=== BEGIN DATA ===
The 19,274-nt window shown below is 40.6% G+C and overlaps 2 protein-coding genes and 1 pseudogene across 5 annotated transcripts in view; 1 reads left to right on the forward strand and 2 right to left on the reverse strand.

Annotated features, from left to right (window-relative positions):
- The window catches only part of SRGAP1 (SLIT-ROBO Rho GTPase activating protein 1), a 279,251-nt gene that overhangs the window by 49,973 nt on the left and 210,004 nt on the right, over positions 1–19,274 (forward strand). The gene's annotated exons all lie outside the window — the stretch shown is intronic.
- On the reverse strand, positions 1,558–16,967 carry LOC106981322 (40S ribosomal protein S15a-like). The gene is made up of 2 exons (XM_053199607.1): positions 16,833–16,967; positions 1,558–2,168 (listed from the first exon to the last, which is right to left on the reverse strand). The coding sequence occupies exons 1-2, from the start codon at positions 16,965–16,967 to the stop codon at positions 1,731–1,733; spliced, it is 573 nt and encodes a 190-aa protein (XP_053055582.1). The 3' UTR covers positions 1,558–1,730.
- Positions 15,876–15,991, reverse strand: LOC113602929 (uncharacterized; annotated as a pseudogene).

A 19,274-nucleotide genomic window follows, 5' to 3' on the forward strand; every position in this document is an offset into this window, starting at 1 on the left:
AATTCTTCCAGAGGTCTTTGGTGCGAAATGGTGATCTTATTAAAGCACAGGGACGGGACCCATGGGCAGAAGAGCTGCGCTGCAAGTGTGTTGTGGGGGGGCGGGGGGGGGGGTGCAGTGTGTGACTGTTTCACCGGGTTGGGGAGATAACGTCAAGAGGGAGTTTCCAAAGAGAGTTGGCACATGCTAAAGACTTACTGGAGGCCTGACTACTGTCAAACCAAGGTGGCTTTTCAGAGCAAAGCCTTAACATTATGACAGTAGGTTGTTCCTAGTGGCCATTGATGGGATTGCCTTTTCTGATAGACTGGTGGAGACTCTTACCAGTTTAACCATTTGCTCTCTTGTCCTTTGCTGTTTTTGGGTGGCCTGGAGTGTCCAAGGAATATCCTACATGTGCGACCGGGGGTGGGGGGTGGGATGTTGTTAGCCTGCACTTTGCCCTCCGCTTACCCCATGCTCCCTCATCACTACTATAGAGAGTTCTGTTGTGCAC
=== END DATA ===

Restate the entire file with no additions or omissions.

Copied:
The 19,274-nt window shown below is 40.6% G+C and overlaps 2 protein-coding genes and 1 pseudogene across 5 annotated transcripts in view; 1 reads left to right on the forward strand and 2 right to left on the reverse strand.

Annotated features, from left to right (window-relative positions):
- The window catches only part of SRGAP1 (SLIT-ROBO Rho GTPase activating protein 1), a 279,251-nt gene that overhangs the window by 49,973 nt on the left and 210,004 nt on the right, over positions 1–19,274 (forward strand). The gene's annotated exons all lie outside the window — the stretch shown is intronic.
- On the reverse strand, positions 1,558–16,967 carry LOC106981322 (40S ribosomal protein S15a-like). The gene is made up of 2 exons (XM_053199607.1): positions 16,833–16,967; positions 1,558–2,168 (listed from the first exon to the last, which is right to left on the reverse strand). The coding sequence occupies exons 1-2, from the start codon at positions 16,965–16,967 to the stop codon at positions 1,731–1,733; spliced, it is 573 nt and encodes a 190-aa protein (XP_053055582.1). The 3' UTR covers positions 1,558–1,730.
- Positions 15,876–15,991, reverse strand: LOC113602929 (uncharacterized; annotated as a pseudogene).

A 19,274-nucleotide genomic window follows, 5' to 3' on the forward strand; every position in this document is an offset into this window, starting at 1 on the left:
AATTCTTCCAGAGGTCTTTGGTGCGAAATGGTGATCTTATTAAAGCACAGGGACGGGACCCATGGGCAGAAGAGCTGCGCTGCAAGTGTGTTGTGGGGGGGCGGGGGGGGGGGTGCAGTGTGTGACTGTTTCACCGGGTTGGGGAGATAACGTCAAGAGGGAGTTTCCAAAGAGAGTTGGCACATGCTAAAGACTTACTGGAGGCCTGACTACTGTCAAACCAAGGTGGCTTTTCAGAGCAAAGCCTTAACATTATGACAGTAGGTTGTTCCTAGTGGCCATTGATGGGATTGCCTTTTCTGATAGACTGGTGGAGACTCTTACCAGTTTAACCATTTGCTCTCTTGTCCTTTGCTGTTTTTGGGTGGCCTGGAGTGTCCAAGGAATATCCTACATGTGCGACCGGGGGTGGGGGGTGGGATGTTGTTAGCCTGCACTTTGCCCTCCGCTTACCCCATGCTCCCTCATCACTACTATAGAGAGTTCTGTTGTGCAC